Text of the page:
While there are some general guidelines that most sequences follow (e.g. single syllable prior to multi-syllabic words; single letter sound correspondences prior to two letter-sound (digraph) correspondences; short vowels prior to long vowels), there is insufficient evidence of a universally “correct” scope and sequence. What there is strong evidence for, is the need for an instructional sequence to ensure skills are taught. Dr. Timonthy Shannahan provides a nice summary of the matter.
It's easy to get tangled in the scope and sequence weeds, but it is not the text that teaches.
Decodable texts are selected to provide practice with taught skills, and they do not need to be used to the exclusion of all other texts. Communication with your child’s teacher can be really helpful here. If you are unclear on what your child is learning, you can try a few words with target skills from a decodable text with them to see if they’ve learned them or not, and then adjust your book selection accordingly. You can also look at their writing to spot specific sound-spelling correspondences that may be helpful for them to practice with.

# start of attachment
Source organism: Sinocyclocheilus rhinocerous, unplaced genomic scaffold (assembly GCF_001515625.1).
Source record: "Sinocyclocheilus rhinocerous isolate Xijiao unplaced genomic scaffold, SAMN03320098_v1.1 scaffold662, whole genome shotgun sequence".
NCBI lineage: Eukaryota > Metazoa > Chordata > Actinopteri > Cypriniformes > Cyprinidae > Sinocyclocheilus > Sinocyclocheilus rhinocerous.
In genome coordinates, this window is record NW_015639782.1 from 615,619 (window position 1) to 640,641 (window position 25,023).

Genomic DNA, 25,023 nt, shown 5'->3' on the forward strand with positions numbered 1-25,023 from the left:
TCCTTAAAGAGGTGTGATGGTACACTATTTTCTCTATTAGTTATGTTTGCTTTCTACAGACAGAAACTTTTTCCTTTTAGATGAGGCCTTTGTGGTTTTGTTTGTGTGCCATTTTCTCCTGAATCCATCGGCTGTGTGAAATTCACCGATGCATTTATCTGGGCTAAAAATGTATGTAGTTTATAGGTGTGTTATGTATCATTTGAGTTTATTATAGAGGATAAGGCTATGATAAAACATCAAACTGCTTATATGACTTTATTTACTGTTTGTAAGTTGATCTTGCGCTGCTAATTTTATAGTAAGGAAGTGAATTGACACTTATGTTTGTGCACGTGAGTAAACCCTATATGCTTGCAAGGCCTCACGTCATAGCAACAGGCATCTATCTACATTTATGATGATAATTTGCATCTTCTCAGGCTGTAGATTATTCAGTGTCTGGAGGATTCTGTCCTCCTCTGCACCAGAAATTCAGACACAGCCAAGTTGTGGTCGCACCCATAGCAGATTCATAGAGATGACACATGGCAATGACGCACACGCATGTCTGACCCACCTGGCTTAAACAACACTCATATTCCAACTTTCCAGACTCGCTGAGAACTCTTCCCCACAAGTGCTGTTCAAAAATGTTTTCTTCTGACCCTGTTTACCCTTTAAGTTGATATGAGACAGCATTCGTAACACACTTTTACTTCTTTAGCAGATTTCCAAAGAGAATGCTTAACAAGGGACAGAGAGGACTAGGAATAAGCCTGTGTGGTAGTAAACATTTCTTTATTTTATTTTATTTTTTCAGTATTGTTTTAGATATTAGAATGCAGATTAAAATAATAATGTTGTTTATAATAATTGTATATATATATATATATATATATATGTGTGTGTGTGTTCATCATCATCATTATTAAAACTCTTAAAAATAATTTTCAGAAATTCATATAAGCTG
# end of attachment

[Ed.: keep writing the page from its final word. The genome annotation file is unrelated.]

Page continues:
How do I know what skills a text targets?
Most decodable texts will highlight the key skills they practice in the front or back matter, and will usually have a series guide that outlines the order that skills are introduced in. That said, you should still be prepared to find some words, even in decodable texts, that have unusual or untaught pronunciations. These words are usually selected because they are used very often and play an important role in language, or the book's subject matter. While some texts may limit the use of these outlier words more than others, it is generally accepted that you want to include at least some of these.
For example, it is very difficult to avoid using the words the or you in English, so you can expect these to be introduced very early. Some guidelines exist that suggest a certain percentage of decodable words, but we really don’t know what the optimal level of decodability is with that level of precision. There’s no reason you should feel locked into a single series either. Some children need more practice than others and will respond to certain types of text better than others.
Learning to read is a challenging process that takes time, while also being incredibly rewarding. Follow your child’s lead and remind them often that a little bit of practice goes a very long way!